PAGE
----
Prior to the ceremony, the chatan authorizes two witnesses to sign the marriage document, known as the ketubah. Traditionally the chatan is then led to where the kallah is waiting and he lowers her veil over her face as a sign of the modesty expected from a married woman. This ceremony, which also includes a poignant blessing from father to daughter as she embarks on married life, is known as bedeken. Some also consider that the purpose of this ceremony is so that the chatan may check the identity of his future wife and not make the same mistake as Jacob who married Leah instead of Rachel because her face was covered and he could not see her true identity.

Soon after these rituals are completed the various parties to the wedding find themselves beneath the chuppah. A series of blessings are recited, the rabbi gives a short address, the wedding ring is handed over, the ketubah is read out, more blessings are said and a glass is broken to remind everyone present that in spite of the joy of the moment, Jewish history in general and the history of Jerusalem in particular have contained many sad moments. The priestly blessing is then recited and following a brief interlude when bride and groom share time alone with each other, all the participants and their guests make their way to the reception at which eating and drinking, singing and dancing, speeches and toasts are the order of the day.

 

Death and Mourning

In Judaism the deceased is buried as soon as possible. Observant Jews of all branches of Judaism do not cremate, but cremation is increasingly popular with secular Jews (although preferring burial to cremation, Reform and Conservative Judaism do allow their rabbis to officiate at funerals where the deceased will be cremated; in contrast, Orthodox rabbis will not officiate at such funerals). At the funeral, each member of the immediate family, makes a short tear in one of their garments. This action, known as k’riah, symbolizes the way the death has torn, or broken, their heart.

During the funeral, Kaddish is recited for the first time. Mourners say this prayer, a praise of God, for the next eleven months if it is their parent who has died. Many mourners make an extraordinary effort to go to synagogue regularly during this time since this prayer can only be said in the company of a minyan (ten Jewish men over the age of Bar Mitzvah in Orthodox Judaism; ten Jewish adults – over Bar or Bat Mitzvah age – in Reform and Conservative Judaism).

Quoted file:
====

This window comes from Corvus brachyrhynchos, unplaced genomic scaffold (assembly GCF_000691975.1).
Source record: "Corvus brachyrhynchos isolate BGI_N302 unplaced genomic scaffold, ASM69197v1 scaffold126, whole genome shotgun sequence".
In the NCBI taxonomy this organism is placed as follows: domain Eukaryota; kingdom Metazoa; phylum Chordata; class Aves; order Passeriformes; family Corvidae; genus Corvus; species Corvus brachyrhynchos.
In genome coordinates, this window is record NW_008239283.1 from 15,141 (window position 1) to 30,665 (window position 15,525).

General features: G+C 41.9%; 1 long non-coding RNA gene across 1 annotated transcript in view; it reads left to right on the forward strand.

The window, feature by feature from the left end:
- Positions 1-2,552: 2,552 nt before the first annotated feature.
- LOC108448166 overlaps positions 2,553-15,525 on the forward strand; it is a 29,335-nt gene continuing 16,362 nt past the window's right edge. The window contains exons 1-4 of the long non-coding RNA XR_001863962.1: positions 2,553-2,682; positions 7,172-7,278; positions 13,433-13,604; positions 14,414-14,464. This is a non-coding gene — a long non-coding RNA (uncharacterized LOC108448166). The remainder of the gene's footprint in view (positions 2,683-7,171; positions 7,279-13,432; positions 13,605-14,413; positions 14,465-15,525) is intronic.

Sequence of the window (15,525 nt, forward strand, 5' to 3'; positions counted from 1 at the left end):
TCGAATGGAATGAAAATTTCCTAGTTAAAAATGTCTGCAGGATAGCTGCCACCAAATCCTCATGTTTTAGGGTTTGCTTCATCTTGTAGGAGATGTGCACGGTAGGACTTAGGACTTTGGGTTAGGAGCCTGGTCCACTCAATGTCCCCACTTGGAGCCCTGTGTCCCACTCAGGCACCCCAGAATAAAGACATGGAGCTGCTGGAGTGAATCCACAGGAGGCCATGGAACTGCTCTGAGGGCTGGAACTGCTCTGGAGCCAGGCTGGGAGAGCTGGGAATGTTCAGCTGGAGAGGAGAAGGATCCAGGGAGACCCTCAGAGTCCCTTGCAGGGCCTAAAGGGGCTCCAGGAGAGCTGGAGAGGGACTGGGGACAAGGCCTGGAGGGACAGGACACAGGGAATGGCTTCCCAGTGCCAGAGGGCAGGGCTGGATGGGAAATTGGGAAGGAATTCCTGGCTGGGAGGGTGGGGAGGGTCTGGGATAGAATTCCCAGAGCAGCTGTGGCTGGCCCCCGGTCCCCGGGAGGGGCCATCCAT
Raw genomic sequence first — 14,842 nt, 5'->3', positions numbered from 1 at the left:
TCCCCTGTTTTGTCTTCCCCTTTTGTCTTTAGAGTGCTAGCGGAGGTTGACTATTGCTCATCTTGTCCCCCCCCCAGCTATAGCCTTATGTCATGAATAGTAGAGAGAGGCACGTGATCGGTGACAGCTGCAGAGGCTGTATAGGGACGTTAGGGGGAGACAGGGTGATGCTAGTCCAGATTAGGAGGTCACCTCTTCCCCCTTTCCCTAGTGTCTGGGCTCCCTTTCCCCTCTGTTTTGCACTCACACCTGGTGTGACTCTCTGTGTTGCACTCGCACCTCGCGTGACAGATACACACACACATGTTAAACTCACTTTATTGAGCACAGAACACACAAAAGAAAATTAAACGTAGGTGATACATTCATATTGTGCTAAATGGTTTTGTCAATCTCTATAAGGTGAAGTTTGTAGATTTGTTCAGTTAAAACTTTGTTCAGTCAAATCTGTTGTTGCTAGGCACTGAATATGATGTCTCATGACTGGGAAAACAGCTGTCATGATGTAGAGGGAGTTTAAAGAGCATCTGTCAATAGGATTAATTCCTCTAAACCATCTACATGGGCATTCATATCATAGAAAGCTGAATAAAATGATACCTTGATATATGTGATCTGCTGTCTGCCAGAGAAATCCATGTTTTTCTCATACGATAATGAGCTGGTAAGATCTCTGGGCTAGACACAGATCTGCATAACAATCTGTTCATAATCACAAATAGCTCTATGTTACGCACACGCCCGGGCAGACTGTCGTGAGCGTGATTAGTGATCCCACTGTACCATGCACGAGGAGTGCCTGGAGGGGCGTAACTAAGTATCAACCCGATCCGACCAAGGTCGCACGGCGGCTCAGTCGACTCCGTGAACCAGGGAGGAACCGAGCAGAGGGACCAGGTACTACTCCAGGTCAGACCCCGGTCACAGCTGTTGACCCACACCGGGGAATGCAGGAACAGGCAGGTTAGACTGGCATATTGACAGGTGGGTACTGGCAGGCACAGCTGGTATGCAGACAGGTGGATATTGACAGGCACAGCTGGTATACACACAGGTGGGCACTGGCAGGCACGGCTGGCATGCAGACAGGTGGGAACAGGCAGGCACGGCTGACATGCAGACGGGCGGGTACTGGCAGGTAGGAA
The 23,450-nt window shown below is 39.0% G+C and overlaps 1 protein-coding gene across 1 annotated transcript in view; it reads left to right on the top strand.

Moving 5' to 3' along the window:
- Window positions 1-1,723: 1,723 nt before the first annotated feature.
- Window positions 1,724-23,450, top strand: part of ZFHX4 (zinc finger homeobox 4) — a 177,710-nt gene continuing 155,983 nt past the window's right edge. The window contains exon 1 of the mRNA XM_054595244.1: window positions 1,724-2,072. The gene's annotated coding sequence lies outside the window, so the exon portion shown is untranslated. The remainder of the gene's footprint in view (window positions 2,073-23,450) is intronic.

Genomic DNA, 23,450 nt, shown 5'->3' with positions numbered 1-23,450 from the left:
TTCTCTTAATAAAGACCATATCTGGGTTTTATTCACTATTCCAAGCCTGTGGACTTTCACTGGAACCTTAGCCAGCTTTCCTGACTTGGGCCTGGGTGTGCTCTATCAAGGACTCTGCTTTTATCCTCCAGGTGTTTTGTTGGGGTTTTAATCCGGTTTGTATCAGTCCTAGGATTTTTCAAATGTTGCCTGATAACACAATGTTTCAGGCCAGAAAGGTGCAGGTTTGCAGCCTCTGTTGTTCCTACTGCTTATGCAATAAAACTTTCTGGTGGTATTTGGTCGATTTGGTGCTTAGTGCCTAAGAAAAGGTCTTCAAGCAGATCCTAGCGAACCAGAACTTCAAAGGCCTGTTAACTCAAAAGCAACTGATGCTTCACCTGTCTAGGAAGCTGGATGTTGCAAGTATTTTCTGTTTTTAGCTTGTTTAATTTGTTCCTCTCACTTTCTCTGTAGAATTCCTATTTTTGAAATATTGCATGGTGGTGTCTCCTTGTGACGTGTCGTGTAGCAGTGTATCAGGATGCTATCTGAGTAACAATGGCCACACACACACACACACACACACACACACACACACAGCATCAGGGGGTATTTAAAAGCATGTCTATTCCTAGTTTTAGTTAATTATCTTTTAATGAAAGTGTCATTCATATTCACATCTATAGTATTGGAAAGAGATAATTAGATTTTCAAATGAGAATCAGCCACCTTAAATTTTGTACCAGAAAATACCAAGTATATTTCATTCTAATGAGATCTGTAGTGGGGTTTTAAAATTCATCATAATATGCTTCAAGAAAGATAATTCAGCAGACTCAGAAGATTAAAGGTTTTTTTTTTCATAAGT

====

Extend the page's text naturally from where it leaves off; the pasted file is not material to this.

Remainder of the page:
After the funeral, the mourners return home and share a meal of condolence together.

Jewish tradition divides mourning into three successive periods which structure the mourners’ lives and help them to gradually and gently return to the activities of life and work.

  • Shiva (7): The first period is the seven-day Shiva period, when the mourners abstain from all work and sit together at home receiving visitors who provide company and consolation. Friends and neighbors provide meals and take care of day-to-day tasks for the mourners. During this intense week of mourning, bathing, shaving, haircuts, marital relations and the wearing of leather shoes are forbidden.
  • Sh’loshim (30): Following shiva, up until the end of thirty days counting from the burial, the mourners may return to work, but they abstain from most forms of entertainment, such as concerts, parties and movies. Many continue to avoid having a haircut or even a shave during this time. When mourning a relative other than a parent, formal mourning ends at the end of the Shloshim period.
  • Yud-Bet Chodesh (12 months): From the end of sheloshim until a year of mourning has passed, the children of the deceased avoid joyous activities, especially music and parties. This 12 month period is observed only for a parent who has died and not for other relatives.
 
On a person’s yahrzeit (anniversary of their death), relatives light a candle which burns for the entire day.

Besides this first difficult year, Judaism impresses on us the need to remember and respect the memory of our departed relatives. We do this by lighting a candle on the anniversary of their death each year. This anniversary is known as the Yahrzeit. The candle burns at home for 24 hours and Kaddish is recited in synagogue on that day.

A further ceremony is known as Yizkor. This includes a prayer commencing with the word Yizkor (meaning “May God remember the soul of ……”) and is done in synagogue four times a year on major festivals. Custom requires all those with a parent who has died to attend Yizkor and doing so is seen as a way of showing honor to one’s parent (the 5th of the 10 Commandments) even though they have died.

Finally, we are instructed to cover the grave with a stone. We read that Jacob set up a marker over Rachel’s grave (Genesis 35:20). Jewish graves are marked with the name of the deceased. Rabban Gamaliel’s instructions for burial emphasized equality and simplicity and thus large, ornate stone markers are discouraged. His son, Rabbi Shimon ben Gamaliel is quoted in an early rabbinic work as saying, “We need not erect monuments for the righteous; their accomplishments are their memorials.” The gravestone (called a matzevah in Hebrew) is erected during the first year after the death, usually towards the end of the year, and a religious ceremony called a “consecration” is held at the graveside to dedicate the gravestone in the deceased’s memory and honor.

Thu, July 25 2024 19 Tammuz 5784